Sigma 50-100mm F1.8 DC HSM Art Review

We recently published our review of the Nikon D500. When we tested the camera we used it mostly with the Sigma 50-100mm f/1.8 which makes for a very powerful combination. This review reflects over a month of use with this very interesting and truly innovative lens.

Everybody was surprised when Sigma announced the 18-35mm f/1.8 ART lens a few years back. No other manufacturer had (or since then released) anything like it and it finally gave APS-C shooters a truly fast pro grade zoom lens they can enjoy and it was widely used ever since for both stills and video (now there is also a Cine version of it as we have seen in Photokina 2016 and you can see in the video as well).

Since then Sigma released other ART lenses but many users were waiting for the longer sister to the 18-35mm and earlier this year Sigma came through with the 50-100mm f/1.8. Some compare both lenses to the 24-70mm and 70-200mm full frame due – but they are actually kind of different – the Sigma are both 2X zoom lenses while the full frame versions are closer to 3X and despite their superior light gathering capabilities  of the Sigma 50-100mm F1.8 DC HSM Art lens – in term of background blurring on a full frame vs. APS-C the results are pretty close.

The Sigma 50-100mm f/1.8 – a unique lens


Like we did with the D500 – here are our thoughts on the 50-100mm f/1.8:

  • The build quality of the lens is very high as you would expect from an ART lens.
  • The zoom ring is closer to the camera and has good friction. It is however a bit thin.
  • The focus ring is in the front, it is wider and easier to adjust than the zoom in terms of friction.
  • there is very little space between the two rings to hold the lens in a way that will not move any of the rings which can be a problem – especially if you have larger hands.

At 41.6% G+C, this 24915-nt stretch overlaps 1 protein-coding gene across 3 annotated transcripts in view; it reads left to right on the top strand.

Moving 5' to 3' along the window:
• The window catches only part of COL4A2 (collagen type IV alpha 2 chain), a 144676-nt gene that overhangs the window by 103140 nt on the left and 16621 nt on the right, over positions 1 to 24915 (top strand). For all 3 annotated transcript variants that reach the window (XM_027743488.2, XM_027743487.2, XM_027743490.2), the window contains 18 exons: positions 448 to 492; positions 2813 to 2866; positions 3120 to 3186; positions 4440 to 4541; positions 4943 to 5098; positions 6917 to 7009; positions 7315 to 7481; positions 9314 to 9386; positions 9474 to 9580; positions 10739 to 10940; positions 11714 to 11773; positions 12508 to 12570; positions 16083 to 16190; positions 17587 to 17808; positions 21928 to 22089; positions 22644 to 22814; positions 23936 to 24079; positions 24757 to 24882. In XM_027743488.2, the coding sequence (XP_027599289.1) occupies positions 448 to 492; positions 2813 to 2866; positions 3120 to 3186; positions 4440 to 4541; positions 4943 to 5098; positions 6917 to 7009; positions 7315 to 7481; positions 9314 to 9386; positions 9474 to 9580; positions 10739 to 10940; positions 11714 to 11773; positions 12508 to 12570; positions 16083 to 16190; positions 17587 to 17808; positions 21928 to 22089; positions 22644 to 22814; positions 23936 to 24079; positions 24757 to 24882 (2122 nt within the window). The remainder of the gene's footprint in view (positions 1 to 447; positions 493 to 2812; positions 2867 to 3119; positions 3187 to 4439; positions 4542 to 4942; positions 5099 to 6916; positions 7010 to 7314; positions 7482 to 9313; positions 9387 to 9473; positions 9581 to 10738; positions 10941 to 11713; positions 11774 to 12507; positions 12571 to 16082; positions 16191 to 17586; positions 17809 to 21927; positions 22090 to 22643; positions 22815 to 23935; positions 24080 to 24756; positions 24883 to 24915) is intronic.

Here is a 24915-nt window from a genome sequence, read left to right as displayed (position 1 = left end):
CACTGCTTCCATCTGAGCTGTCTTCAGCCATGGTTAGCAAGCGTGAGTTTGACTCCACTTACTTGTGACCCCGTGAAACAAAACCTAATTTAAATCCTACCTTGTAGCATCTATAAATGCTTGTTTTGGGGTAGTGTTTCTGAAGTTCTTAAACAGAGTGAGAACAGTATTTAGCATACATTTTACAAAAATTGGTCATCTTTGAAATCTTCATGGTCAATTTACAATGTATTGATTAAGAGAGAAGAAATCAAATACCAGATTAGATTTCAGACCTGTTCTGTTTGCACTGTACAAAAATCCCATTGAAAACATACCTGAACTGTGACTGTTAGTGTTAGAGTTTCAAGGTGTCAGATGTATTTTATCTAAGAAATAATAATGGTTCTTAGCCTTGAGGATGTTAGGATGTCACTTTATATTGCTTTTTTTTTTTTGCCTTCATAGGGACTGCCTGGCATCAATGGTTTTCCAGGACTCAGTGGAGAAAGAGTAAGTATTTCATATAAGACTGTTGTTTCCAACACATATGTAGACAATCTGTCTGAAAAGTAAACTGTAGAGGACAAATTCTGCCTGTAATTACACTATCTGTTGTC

• The lens comes with a built in collar which works very well but in our opinion is actually the lens biggest design flaw. First you can’t remove it, second the foot is way too close to the zoom ring and is almost always in the way no matter how you adjust it, finally the foot itself is really small. We would much rather have a larger, longer foot which the user can remove (and we would definitely remove it immediately for most uses).

You can’t remove the lens collar and it can be in the way


  • Other features worth mentioning are the AF/MF switch (the only switch on the lens), the hood which has a rubber grip that is the only way to attach it properly to the lens (we struggled with it a bit initially) and the very large 82mm front element (keep this in mind if you are going to use filters).
  • As you can expect from a 50-100mm f/1.8 lens – it is big – about 190mm or 7.5 inches in length and heavy – just under 1.6kg or over 3.5 pounds.
  • In term of features possibly the biggest miss here is the lack of image stabilization. This would make the lens even bigger, heavier and possibly larger (and certainly more expensive), but in our opinion it could have helped a lot when shooting handheld at low shutter speeds – and yes – even with f/1.8 you will shoot at low shutter speeds quite often – certainly indoors unless you want to kick the ISO way up.